The portrayal of nature is important in this poem as it focuses on a creature that is usually the object of great fear - the snake - and shows it in a positive light, in a way to command not only our respect but also our admiration. The poem describes the snake in vividly majestic terms: it boasts 'diamond scales', is of 'fierce intent', and leaves a considerable impact on those who see it:
Cold, dark and splendid he was gone,
into the grass that hid his prey.
We took a deeper breath of day,
looked at each other, and went on.
The last two lines here suggest that the viewers’ appreciation of the natural world, of life itself, has been enhanced by this encounter with such a magnificent creature; they now have a ‘deeper’ awareness of their surroundings. Although the element of fear is perhaps also present – ‘we lost breath to see him pass’ – this is subsumed in the wave of great awe and admiration. We can conclude that these human witnesses feel truly privileged to have seen the snake.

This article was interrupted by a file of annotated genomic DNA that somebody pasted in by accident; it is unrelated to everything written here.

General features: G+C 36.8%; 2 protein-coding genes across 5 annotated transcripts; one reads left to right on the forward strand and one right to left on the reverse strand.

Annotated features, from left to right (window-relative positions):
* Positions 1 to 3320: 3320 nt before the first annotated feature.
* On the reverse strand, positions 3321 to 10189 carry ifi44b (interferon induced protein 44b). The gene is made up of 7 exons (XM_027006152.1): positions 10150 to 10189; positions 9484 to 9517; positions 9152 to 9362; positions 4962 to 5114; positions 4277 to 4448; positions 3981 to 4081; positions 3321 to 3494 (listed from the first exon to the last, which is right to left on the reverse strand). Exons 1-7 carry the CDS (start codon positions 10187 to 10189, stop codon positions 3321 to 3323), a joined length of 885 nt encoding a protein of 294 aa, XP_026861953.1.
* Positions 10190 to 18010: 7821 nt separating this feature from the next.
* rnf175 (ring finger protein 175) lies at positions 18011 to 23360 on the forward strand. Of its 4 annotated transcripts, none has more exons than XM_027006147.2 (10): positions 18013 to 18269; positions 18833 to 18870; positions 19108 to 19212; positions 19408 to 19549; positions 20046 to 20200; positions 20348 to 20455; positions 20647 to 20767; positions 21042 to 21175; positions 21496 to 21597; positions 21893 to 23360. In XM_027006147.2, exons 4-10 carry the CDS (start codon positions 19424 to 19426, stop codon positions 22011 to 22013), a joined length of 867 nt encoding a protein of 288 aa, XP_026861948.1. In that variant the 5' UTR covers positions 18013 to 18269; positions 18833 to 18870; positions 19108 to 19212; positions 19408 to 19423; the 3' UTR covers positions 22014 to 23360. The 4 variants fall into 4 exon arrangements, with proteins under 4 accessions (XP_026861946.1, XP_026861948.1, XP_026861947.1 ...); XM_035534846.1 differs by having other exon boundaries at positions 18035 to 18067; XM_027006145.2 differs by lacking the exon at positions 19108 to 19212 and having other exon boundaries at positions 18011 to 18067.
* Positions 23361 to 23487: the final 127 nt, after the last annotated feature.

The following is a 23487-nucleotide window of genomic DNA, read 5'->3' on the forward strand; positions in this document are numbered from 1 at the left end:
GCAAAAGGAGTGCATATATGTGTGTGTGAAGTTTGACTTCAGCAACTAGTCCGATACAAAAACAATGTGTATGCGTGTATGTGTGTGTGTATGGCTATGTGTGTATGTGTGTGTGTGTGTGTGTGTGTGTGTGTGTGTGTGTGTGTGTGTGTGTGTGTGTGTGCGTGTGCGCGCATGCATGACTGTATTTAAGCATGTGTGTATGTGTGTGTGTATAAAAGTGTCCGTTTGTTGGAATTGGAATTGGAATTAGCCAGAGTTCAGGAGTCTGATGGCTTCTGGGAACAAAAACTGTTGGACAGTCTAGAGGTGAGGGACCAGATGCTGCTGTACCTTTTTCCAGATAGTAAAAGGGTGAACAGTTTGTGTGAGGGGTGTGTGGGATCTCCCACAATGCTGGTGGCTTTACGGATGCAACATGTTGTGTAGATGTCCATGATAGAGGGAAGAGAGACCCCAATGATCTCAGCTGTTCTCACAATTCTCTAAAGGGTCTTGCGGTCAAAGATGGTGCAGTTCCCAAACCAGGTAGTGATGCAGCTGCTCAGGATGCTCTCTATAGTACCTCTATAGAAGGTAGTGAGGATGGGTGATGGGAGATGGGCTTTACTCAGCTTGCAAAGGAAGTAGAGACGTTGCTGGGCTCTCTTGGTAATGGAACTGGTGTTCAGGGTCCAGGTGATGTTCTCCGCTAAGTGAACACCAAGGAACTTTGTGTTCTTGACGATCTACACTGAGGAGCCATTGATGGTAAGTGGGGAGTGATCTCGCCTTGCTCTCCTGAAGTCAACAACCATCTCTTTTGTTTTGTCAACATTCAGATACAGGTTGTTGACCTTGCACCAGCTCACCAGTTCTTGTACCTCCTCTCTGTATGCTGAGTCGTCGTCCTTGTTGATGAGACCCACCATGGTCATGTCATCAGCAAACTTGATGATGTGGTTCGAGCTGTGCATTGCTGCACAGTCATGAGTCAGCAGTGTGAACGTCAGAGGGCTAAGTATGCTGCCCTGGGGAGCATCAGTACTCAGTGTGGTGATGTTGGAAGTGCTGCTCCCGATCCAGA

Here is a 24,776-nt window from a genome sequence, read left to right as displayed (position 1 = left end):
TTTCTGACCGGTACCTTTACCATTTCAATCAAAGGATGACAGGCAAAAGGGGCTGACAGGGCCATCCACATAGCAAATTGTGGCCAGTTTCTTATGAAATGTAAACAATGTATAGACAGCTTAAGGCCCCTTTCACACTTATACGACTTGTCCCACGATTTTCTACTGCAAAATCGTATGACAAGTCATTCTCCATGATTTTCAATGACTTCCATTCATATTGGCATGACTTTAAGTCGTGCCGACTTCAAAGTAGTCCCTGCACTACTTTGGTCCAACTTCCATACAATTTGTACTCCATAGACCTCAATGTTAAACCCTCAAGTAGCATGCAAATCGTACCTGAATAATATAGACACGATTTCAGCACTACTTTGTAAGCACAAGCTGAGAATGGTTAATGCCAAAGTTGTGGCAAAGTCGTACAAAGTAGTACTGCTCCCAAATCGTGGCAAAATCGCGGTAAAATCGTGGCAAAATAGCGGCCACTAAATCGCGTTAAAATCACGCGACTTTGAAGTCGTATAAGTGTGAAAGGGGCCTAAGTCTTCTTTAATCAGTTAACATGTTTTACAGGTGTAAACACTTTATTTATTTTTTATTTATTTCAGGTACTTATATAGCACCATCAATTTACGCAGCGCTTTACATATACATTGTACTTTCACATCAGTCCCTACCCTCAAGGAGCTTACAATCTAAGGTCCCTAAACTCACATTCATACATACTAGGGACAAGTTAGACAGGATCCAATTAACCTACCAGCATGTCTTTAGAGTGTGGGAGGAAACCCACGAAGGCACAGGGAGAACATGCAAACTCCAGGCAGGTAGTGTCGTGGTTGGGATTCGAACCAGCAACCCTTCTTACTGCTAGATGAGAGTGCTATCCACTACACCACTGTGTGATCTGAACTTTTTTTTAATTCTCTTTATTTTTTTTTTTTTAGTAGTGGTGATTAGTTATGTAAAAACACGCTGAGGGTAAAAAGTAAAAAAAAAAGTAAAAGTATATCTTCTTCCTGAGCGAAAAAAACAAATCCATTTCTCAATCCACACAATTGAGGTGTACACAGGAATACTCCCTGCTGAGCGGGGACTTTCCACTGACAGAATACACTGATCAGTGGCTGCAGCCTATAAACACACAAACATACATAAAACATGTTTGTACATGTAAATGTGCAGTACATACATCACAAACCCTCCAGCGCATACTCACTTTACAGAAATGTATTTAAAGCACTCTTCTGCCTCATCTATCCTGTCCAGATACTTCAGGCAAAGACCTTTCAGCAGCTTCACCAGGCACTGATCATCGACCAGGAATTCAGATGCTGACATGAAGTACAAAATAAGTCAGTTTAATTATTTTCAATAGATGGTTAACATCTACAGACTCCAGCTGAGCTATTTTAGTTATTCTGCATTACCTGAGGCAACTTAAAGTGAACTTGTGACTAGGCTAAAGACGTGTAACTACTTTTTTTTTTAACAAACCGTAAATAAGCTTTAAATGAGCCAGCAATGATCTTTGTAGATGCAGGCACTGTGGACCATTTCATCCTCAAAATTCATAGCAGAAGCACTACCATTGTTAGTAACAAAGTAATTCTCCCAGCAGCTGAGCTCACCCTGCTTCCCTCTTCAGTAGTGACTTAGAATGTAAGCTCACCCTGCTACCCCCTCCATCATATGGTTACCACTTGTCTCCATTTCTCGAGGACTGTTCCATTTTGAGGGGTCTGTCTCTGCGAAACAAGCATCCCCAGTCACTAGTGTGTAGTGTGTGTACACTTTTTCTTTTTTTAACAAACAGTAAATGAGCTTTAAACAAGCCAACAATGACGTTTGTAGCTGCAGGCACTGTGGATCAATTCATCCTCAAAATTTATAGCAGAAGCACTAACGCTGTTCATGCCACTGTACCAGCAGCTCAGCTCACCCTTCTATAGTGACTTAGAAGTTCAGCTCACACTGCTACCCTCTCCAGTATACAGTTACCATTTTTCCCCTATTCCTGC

The poem can be compared to other pieces that celebrate the natural world such as those by the famous English writer D.H. Lawrence, who also wrote a poem about meeting a snake, which is full of praise for the animal at the expense of the humans that so often fear and mistreat snakes and other animals. The snake is described as ‘one of the lords of life’ while of himself the poet ruefully remarks, ‘I have something to expiate/ a pettiness’. In Wright’s poem there is no such condemnation of human beings but there is unquestionably the same sense that the snake is something of a superior creature.